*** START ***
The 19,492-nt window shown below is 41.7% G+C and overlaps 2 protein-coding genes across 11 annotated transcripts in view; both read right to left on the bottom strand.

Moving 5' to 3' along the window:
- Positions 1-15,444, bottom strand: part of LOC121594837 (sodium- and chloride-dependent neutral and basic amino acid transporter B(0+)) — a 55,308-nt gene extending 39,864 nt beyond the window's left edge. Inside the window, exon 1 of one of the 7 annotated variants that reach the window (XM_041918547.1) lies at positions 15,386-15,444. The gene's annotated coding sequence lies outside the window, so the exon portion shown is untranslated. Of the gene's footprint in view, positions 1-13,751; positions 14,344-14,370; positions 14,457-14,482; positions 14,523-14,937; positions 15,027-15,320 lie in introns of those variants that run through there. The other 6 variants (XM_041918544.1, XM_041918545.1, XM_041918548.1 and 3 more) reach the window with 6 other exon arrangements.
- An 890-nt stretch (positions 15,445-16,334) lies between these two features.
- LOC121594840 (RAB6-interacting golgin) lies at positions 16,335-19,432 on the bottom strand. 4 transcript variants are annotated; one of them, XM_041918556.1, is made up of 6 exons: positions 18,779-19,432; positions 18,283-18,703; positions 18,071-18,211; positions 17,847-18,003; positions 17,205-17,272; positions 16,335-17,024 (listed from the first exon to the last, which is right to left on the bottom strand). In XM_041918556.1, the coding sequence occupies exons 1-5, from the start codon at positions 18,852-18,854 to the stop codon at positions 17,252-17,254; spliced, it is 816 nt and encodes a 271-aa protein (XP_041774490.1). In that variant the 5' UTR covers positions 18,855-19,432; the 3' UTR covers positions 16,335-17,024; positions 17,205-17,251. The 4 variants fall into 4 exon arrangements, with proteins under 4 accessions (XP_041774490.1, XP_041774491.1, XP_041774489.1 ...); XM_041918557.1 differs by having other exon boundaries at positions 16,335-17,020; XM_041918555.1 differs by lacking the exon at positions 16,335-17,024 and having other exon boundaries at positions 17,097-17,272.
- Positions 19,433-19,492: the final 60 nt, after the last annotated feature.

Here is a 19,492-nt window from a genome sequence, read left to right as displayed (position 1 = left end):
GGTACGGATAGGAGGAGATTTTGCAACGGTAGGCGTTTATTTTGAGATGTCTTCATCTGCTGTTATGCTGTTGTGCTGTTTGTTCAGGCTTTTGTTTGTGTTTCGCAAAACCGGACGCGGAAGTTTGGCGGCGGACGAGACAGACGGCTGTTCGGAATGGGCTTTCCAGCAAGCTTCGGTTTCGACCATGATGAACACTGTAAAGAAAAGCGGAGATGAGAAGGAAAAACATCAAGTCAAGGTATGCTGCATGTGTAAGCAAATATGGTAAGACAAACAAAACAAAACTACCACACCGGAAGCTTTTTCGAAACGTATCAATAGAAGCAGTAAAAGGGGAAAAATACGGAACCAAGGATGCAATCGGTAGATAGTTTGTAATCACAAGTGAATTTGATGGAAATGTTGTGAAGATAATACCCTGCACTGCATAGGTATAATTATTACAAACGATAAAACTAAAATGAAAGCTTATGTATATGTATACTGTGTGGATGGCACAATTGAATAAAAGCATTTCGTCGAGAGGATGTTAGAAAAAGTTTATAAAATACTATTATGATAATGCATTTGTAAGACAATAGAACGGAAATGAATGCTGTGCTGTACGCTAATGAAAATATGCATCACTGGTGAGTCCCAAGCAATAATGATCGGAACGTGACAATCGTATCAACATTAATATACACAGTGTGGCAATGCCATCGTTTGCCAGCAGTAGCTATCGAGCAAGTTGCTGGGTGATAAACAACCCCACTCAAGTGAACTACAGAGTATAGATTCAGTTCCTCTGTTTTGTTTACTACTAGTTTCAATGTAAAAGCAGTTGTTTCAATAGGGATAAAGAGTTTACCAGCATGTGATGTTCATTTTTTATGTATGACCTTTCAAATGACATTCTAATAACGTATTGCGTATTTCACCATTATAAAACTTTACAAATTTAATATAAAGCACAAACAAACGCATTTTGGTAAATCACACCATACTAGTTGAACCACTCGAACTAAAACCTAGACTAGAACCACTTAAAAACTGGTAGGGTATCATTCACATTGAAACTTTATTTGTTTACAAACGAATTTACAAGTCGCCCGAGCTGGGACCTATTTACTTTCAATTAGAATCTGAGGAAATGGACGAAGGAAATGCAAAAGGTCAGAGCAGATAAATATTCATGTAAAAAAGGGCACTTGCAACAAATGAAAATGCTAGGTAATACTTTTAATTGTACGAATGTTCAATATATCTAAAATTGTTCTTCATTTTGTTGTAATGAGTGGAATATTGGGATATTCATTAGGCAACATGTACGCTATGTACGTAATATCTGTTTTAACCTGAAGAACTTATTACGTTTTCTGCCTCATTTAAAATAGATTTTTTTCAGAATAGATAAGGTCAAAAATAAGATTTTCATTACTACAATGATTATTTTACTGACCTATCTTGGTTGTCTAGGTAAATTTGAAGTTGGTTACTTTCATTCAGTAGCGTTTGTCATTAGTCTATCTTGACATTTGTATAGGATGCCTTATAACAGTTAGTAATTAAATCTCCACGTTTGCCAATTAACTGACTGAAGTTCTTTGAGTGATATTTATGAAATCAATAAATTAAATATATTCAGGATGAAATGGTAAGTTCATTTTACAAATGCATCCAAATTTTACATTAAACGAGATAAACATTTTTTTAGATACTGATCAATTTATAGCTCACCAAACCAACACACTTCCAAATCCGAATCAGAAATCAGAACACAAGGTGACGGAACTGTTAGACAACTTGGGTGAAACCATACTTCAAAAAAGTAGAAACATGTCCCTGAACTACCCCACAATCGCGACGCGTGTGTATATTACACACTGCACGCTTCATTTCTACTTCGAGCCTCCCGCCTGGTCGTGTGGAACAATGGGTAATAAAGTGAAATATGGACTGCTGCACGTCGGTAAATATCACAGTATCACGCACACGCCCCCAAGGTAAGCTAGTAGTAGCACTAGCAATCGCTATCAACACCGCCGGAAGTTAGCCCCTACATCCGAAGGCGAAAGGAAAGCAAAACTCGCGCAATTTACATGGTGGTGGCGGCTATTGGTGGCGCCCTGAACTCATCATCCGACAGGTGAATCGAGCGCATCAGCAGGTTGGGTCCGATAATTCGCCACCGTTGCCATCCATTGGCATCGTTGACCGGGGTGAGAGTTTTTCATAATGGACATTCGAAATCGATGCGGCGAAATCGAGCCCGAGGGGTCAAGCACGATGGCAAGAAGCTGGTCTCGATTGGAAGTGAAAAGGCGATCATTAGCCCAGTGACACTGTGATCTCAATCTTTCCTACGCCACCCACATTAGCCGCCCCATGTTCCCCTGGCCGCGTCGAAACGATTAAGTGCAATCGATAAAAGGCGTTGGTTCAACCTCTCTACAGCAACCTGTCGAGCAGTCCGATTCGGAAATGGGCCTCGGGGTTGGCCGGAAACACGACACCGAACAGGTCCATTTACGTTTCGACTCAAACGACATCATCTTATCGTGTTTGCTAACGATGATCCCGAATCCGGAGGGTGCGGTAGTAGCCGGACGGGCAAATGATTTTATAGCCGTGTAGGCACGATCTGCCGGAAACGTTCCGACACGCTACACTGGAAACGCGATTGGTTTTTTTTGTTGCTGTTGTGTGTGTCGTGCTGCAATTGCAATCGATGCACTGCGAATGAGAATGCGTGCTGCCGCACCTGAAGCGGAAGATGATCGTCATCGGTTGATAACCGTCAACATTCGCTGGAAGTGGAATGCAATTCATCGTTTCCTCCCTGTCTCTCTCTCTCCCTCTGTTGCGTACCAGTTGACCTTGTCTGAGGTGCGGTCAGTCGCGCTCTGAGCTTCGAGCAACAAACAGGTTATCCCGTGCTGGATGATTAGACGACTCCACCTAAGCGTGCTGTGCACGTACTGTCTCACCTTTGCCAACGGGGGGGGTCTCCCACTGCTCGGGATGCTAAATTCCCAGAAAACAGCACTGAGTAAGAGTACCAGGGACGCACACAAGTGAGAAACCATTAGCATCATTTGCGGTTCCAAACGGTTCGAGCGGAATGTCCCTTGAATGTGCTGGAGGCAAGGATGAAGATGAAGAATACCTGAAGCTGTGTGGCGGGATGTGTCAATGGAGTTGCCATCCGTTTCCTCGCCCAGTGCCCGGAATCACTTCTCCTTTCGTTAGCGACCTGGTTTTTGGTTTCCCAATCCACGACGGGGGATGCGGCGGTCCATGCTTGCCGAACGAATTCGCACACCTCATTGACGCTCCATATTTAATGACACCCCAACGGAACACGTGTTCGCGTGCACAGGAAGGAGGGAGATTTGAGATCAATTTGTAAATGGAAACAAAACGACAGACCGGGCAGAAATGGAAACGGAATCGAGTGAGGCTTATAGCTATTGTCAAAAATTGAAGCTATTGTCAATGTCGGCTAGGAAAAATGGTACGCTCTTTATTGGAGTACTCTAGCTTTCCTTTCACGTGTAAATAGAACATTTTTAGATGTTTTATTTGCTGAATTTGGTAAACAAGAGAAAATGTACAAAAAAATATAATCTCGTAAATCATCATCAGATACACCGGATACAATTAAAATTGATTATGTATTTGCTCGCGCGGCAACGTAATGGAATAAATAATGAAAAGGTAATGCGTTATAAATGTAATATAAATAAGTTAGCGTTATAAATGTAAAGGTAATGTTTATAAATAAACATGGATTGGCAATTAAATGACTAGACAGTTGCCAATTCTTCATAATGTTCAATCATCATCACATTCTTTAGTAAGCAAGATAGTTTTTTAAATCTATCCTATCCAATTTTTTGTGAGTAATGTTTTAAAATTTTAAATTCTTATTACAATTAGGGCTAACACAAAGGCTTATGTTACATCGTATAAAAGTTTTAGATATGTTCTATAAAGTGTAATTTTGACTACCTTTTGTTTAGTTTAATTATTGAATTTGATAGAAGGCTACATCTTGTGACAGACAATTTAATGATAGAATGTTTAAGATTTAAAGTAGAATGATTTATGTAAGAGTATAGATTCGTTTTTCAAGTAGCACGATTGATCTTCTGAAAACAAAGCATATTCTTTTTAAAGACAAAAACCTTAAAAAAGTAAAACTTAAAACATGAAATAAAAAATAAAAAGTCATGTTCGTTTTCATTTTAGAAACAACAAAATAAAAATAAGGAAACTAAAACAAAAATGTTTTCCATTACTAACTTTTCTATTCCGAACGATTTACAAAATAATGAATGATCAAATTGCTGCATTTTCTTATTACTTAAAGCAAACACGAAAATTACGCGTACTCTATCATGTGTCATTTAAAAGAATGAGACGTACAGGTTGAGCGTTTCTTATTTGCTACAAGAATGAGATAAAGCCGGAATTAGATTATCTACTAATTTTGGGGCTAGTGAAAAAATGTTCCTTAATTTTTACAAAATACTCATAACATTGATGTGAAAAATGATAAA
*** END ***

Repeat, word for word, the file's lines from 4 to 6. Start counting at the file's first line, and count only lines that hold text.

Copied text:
- An 890-nt stretch (positions 15,445-16,334) lies between these two features.
- LOC121594840 (RAB6-interacting golgin) lies at positions 16,335-19,432 on the bottom strand. 4 transcript variants are annotated; one of them, XM_041918556.1, is made up of 6 exons: positions 18,779-19,432; positions 18,283-18,703; positions 18,071-18,211; positions 17,847-18,003; positions 17,205-17,272; positions 16,335-17,024 (listed from the first exon to the last, which is right to left on the bottom strand). In XM_041918556.1, the coding sequence occupies exons 1-5, from the start codon at positions 18,852-18,854 to the stop codon at positions 17,252-17,254; spliced, it is 816 nt and encodes a 271-aa protein (XP_041774490.1). In that variant the 5' UTR covers positions 18,855-19,432; the 3' UTR covers positions 16,335-17,024; positions 17,205-17,251. The 4 variants fall into 4 exon arrangements, with proteins under 4 accessions (XP_041774490.1, XP_041774491.1, XP_041774489.1 ...); XM_041918557.1 differs by having other exon boundaries at positions 16,335-17,020; XM_041918555.1 differs by lacking the exon at positions 16,335-17,024 and having other exon boundaries at positions 17,097-17,272.
- Positions 19,433-19,492: the final 60 nt, after the last annotated feature.